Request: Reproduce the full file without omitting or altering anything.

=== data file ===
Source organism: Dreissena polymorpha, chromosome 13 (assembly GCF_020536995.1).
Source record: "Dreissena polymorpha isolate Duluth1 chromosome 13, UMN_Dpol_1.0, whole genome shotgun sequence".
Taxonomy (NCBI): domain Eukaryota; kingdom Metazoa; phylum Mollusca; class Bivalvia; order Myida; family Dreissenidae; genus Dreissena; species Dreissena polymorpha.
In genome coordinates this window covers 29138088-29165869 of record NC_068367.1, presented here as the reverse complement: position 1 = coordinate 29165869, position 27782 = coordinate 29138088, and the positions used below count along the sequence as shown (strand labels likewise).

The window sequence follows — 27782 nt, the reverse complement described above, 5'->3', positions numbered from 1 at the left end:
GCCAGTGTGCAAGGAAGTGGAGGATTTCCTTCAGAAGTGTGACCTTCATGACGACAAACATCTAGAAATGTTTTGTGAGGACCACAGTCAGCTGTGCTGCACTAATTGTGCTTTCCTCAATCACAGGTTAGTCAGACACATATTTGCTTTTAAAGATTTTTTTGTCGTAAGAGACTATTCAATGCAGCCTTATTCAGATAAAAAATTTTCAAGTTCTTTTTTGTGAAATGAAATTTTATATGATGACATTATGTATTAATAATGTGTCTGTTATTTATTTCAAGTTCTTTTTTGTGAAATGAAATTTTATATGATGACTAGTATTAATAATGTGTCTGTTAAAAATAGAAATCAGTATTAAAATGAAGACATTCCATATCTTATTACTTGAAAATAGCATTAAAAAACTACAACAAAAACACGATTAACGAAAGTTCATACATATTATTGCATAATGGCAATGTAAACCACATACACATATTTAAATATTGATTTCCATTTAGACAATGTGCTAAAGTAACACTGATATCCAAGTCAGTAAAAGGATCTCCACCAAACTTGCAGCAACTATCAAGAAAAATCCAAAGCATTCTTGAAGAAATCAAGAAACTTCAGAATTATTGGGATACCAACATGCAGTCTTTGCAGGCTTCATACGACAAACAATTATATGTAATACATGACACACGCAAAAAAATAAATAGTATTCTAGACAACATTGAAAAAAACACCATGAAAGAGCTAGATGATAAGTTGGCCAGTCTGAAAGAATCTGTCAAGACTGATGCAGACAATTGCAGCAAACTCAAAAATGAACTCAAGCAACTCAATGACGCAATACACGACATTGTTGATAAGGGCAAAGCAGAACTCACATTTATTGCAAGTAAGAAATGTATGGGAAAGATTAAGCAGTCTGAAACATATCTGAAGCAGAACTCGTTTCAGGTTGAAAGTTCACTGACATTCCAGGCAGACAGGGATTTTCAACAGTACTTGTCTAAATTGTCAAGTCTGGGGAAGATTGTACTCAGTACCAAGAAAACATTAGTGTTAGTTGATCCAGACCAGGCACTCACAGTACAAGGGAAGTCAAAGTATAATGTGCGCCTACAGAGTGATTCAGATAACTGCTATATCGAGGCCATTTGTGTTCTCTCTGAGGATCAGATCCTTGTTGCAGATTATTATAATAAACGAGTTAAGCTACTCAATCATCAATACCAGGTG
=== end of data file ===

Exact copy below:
Source organism: Dreissena polymorpha, chromosome 13 (assembly GCF_020536995.1).
Source record: "Dreissena polymorpha isolate Duluth1 chromosome 13, UMN_Dpol_1.0, whole genome shotgun sequence".
Taxonomy (NCBI): domain Eukaryota; kingdom Metazoa; phylum Mollusca; class Bivalvia; order Myida; family Dreissenidae; genus Dreissena; species Dreissena polymorpha.
In genome coordinates this window covers 29138088-29165869 of record NC_068367.1, presented here as the reverse complement: position 1 = coordinate 29165869, position 27782 = coordinate 29138088, and the positions used below count along the sequence as shown (strand labels likewise).

The window sequence follows — 27782 nt, the reverse complement described above, 5'->3', positions numbered from 1 at the left end:
GCCAGTGTGCAAGGAAGTGGAGGATTTCCTTCAGAAGTGTGACCTTCATGACGACAAACATCTAGAAATGTTTTGTGAGGACCACAGTCAGCTGTGCTGCACTAATTGTGCTTTCCTCAATCACAGGTTAGTCAGACACATATTTGCTTTTAAAGATTTTTTTGTCGTAAGAGACTATTCAATGCAGCCTTATTCAGATAAAAAATTTTCAAGTTCTTTTTTGTGAAATGAAATTTTATATGATGACATTATGTATTAATAATGTGTCTGTTATTTATTTCAAGTTCTTTTTTGTGAAATGAAATTTTATATGATGACTAGTATTAATAATGTGTCTGTTAAAAATAGAAATCAGTATTAAAATGAAGACATTCCATATCTTATTACTTGAAAATAGCATTAAAAAACTACAACAAAAACACGATTAACGAAAGTTCATACATATTATTGCATAATGGCAATGTAAACCACATACACATATTTAAATATTGATTTCCATTTAGACAATGTGCTAAAGTAACACTGATATCCAAGTCAGTAAAAGGATCTCCACCAAACTTGCAGCAACTATCAAGAAAAATCCAAAGCATTCTTGAAGAAATCAAGAAACTTCAGAATTATTGGGATACCAACATGCAGTCTTTGCAGGCTTCATACGACAAACAATTATATGTAATACATGACACACGCAAAAAAATAAATAGTATTCTAGACAACATTGAAAAAAACACCATGAAAGAGCTAGATGATAAGTTGGCCAGTCTGAAAGAATCTGTCAAGACTGATGCAGACAATTGCAGCAAACTCAAAAATGAACTCAAGCAACTCAATGACGCAATACACGACATTGTTGATAAGGGCAAAGCAGAACTCACATTTATTGCAAGTAAGAAATGTATGGGAAAGATTAAGCAGTCTGAAACATATCTGAAGCAGAACTCGTTTCAGGTTGAAAGTTCACTGACATTCCAGGCAGACAGGGATTTTCAACAGTACTTGTCTAAATTGTCAAGTCTGGGGAAGATTGTACTCAGTACCAAGAAAACATTAGTGTTAGTTGATCCAGACCAGGCACTCACAGTACAAGGGAAGTCAAAGTATAATGTGCGCCTACAGAGTGATTCAGATAACTGCTATATCGAGGCCATTTGTGTTCTCTCTGAGGATCAGATCCTTGTTGCAGATTATTATAATAAACGAGTTAAGCTACTCAATCATCAATACCAGGTG